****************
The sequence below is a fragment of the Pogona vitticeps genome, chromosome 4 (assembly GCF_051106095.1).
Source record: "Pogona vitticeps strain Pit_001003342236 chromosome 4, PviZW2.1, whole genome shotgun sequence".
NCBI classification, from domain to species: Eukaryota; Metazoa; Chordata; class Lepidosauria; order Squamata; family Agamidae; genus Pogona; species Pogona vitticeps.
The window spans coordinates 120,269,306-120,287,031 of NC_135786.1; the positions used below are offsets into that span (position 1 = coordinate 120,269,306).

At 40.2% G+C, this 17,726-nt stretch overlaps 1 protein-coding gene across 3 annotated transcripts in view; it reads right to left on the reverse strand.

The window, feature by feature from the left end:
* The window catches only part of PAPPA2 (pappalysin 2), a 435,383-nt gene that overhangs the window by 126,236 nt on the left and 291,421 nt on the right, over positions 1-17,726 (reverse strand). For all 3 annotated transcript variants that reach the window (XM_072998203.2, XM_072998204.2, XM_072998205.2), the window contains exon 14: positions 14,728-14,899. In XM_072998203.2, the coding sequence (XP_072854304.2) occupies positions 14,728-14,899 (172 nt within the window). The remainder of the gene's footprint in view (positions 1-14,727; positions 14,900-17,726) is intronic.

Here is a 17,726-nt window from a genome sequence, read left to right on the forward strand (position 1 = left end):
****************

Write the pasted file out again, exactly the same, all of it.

The sequence below is a fragment of the Pogona vitticeps genome, chromosome 4 (assembly GCF_051106095.1).
Source record: "Pogona vitticeps strain Pit_001003342236 chromosome 4, PviZW2.1, whole genome shotgun sequence".
NCBI classification, from domain to species: Eukaryota; Metazoa; Chordata; class Lepidosauria; order Squamata; family Agamidae; genus Pogona; species Pogona vitticeps.
The window spans coordinates 120,269,306-120,287,031 of NC_135786.1; the positions used below are offsets into that span (position 1 = coordinate 120,269,306).

At 40.2% G+C, this 17,726-nt stretch overlaps 1 protein-coding gene across 3 annotated transcripts in view; it reads right to left on the reverse strand.

The window, feature by feature from the left end:
* The window catches only part of PAPPA2 (pappalysin 2), a 435,383-nt gene that overhangs the window by 126,236 nt on the left and 291,421 nt on the right, over positions 1-17,726 (reverse strand). For all 3 annotated transcript variants that reach the window (XM_072998203.2, XM_072998204.2, XM_072998205.2), the window contains exon 14: positions 14,728-14,899. In XM_072998203.2, the coding sequence (XP_072854304.2) occupies positions 14,728-14,899 (172 nt within the window). The remainder of the gene's footprint in view (positions 1-14,727; positions 14,900-17,726) is intronic.

Here is a 17,726-nt window from a genome sequence, read left to right on the forward strand (position 1 = left end):